You’ve likely heard the headlines about the success of “fecal microbiota transplant,” or FMT, i.e., the transfer of fecal material from a presumptively normal “donor,” i.e., negative testing for hepatitis B and C, HIV, no history of illicit drug use, no chronic health conditions such as type 2 diabetes, no recent antibiotic use, no history of cancer or autoimmune diseases, non-obese, stool testing negative for pathogenic microbes such as H. pylori, methicillin-resistant Staphylococcus aureus, among others—as you can imagine, the screening process eliminates >90% of people as donors. Donors also provide material regularly and must undergo repeat testing every several months to ensure continued safety. Donor material is then administered to recipients via nasogastric/duodenal tube, colonoscope, or enema.

Despite such comprehensive efforts to screen donors, there have been a handful of reports of serious adverse effects, especially sepsis, in which antibiotic-resistant organisms entered the bloodstream resulting in critical illness and death. Antibiotic resistance has therefore recently been added to the list of screening items to identify safe donors.

Excitement over the possibilities of fecal transplant were ignited as evidence that the success rate in eradicating Clostridium difficile, C. diff, was around 92% despite the sharply declining rates of success of antibiotics for this dangerous and feared complication of antibiotics (as well as the increasing numbers of people developing “spontaneous” C. diff without preceding antibiotics). Preliminary experiences in FMT for other conditions such as inflammatory bowel diseases, ulcerative colitis and Crohn’s, and irritable bowel syndrome have also yielded positive results, though not as dramatic as that for C. diff. Preliminary evidence also suggests that donors screened for specific features of their stool microbiome composition, e.g., increased Akkermansia and Ruminococcus species, may increase efficacy. Future screening of donors, especially those populating the growing number of stool banks, will likely involved detailed microbial analysis to identify donors with favorable bacterial populations associated with increased efficacy.

There is also growing experience of taking fecal material from donors screened through the above process, but then removing fiber and other particulate matter via repeated filtration, leaving largely bacteria (and viruses), then freeze-dried and encapsulated. The concentrated fecal microbes are then administered via orally-consumed capsules. Preliminary experienced in C. diff. suggests efficacy equivalent to that of conventional methods of administration. A Chinese experience in participants with small intestinal bacterial overgrowth, SIBO, showed efficacy vs. placebo in reducing symptoms of SIBO and H2-breath negativity.

I detail all this due to a provocative and interesting new product (that I have no relationship with) called Equilibrium, a collection of 115 species and strains, 85 of which the company claims are unique and not present in other commercial probiotics. It contains (a meager) one billion CFUs per capsule, meaning no more than 10(10 million) CFUs of each species/strain, a modest number. (Compare this to, say, our Lactobacillus reuteri yogurt fermented for 36 hours that yields more than 1011 CFUs per serving, or 10,000-times greater counts.) Nonetheless, the company claims that its founder, one of the scientists involved in the NIH-sponsored Human Microbiome Project, identified the species/strains largely lacking from the microbiomes of most modern people, then added this to the mix in this product. Interesting, but their marketing material leaves a lot to be desired in transparency and detail, including:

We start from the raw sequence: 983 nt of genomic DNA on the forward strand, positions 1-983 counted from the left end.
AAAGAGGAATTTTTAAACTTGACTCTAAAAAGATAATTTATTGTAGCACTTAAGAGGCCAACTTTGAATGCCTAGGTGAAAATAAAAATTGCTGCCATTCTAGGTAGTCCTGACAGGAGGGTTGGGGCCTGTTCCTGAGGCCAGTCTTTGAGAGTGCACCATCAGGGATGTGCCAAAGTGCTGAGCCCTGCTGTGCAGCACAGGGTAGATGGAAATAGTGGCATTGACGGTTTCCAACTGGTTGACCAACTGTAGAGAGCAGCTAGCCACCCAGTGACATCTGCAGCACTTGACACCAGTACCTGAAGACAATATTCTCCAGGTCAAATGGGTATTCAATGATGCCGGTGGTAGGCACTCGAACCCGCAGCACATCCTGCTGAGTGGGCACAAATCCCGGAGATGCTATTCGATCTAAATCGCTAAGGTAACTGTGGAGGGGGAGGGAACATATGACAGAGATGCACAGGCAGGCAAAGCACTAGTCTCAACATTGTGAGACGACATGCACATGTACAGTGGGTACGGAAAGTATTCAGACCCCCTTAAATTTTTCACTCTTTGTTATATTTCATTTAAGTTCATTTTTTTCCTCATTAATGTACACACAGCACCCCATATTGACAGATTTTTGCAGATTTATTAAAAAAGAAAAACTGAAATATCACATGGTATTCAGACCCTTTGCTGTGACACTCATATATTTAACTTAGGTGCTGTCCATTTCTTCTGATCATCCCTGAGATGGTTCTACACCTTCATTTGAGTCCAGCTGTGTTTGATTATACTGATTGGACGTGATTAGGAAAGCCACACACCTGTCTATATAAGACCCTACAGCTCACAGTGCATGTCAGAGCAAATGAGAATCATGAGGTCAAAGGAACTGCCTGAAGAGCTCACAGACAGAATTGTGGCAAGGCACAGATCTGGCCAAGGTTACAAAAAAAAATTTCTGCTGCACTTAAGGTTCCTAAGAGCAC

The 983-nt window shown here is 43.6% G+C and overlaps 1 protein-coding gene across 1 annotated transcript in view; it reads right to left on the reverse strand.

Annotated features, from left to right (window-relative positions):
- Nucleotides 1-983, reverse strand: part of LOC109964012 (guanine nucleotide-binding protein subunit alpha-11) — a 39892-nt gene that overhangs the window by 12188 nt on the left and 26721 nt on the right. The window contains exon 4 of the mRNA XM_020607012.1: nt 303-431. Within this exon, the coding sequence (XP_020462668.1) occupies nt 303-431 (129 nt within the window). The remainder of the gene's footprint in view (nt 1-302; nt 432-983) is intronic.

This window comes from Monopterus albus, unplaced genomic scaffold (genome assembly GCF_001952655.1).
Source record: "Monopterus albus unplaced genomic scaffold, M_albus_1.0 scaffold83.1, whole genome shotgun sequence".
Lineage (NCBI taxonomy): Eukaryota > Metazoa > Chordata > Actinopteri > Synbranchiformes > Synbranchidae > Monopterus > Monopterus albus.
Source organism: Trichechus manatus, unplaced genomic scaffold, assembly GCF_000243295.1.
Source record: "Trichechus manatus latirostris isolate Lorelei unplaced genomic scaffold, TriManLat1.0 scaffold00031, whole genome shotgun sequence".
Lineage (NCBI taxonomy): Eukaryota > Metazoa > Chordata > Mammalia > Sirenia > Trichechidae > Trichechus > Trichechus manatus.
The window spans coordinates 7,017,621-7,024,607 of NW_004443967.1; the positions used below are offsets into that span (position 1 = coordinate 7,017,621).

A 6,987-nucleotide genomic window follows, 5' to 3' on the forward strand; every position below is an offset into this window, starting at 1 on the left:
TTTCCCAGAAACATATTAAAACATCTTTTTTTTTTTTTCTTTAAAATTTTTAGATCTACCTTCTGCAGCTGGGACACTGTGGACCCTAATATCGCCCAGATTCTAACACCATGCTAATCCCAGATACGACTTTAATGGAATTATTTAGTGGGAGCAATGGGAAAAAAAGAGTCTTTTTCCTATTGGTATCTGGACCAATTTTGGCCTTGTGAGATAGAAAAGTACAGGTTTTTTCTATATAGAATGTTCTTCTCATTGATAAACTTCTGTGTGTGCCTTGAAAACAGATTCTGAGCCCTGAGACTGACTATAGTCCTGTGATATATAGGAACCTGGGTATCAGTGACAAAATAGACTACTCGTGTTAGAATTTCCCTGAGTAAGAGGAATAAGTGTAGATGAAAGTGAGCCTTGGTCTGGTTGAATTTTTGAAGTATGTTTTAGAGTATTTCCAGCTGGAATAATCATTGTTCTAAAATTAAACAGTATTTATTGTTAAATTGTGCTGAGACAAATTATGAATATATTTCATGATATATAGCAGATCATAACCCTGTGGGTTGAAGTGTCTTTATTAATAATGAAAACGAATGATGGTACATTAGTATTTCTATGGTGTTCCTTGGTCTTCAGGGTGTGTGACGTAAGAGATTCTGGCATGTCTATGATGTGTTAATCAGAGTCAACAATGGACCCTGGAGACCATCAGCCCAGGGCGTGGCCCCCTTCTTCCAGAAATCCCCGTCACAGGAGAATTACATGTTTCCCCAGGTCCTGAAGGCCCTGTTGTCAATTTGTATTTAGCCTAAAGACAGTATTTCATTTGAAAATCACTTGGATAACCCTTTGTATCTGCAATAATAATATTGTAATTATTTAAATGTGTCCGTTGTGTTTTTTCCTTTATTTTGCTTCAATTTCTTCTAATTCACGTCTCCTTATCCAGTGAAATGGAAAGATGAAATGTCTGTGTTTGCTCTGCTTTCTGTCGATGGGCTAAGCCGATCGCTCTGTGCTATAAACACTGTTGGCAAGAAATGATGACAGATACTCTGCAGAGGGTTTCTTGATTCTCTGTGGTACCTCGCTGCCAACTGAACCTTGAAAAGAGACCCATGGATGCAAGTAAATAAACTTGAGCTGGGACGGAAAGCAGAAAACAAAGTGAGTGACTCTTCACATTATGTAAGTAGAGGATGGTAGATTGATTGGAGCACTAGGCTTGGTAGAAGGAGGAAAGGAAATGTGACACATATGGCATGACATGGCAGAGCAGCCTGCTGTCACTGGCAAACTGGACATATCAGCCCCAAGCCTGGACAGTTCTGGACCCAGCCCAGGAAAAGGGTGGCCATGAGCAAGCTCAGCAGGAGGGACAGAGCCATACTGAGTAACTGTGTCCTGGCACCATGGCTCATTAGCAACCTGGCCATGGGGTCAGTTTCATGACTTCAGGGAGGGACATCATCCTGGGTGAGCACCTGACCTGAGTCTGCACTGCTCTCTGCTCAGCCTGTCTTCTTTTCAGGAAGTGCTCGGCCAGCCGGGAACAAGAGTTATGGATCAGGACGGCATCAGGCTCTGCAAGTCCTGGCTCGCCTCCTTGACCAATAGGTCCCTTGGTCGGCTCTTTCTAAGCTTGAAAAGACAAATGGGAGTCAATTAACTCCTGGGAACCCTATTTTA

• What are the species/strains contained? Strains can be especially important when it comes to keystone species such as L. reuteri, L. gasseri, L. rhamnosus, and B. infantis.
  • They make claims of “interdependence” and “synergy,” meaning that this collection of microbes constitute one or more “guilds” or “consortia” that collaborate in generating various metabolites or suppressing pathogens. But no details on this bold claim are provided.
  • What can we expect from such a low microbial count? Evolving evidence is suggesting that there is indeed a “dose-response” effect, i.e., higher CFU counts yield greater biological effects. It is my suspicion that meaningful effects get underway at 10 billion CFUs per day or greater, >25 billion per day even better.
  • No meaningful human clinical testing exploring the effects of this probiotic mix. (Yes, there is a casual description of a “clinical trial,” on the website that simply showed the product was well-tolerated, improved stool character, and trended towards reduced stress and increased happiness, but no clinically-significant endpoints were reported, e.g., reduced serum LPS, reduced stool calprotectin, normalization of breath-H2 gas, etc.)

Granted, the FTC as well as FDA are watching and it is extremely hazardous to make health claims for a nutritional supplement and perhaps their apparent lack of transparency and details simply reflects regulatory caution.

Of course, some of the Members of my Inner Circle want to know whether we can amplify numbers via yogurt fermentation. What we cannot predict is how this mixture of microbes will behave in dairy or other fermentation since we don’t know what microbes are contained, and what will happen with successive batches of fermentation as the microbes compete and can cause shifts in relative numbers. So this is a big unknown.

This could be a microbiome game-changer, it might not. Despite all we do not know about this product, it is still interesting. Should any of you give this a try, please come back and report your experience with symptoms, bowel habits, AIRE H2-testing, or any other observations you make.






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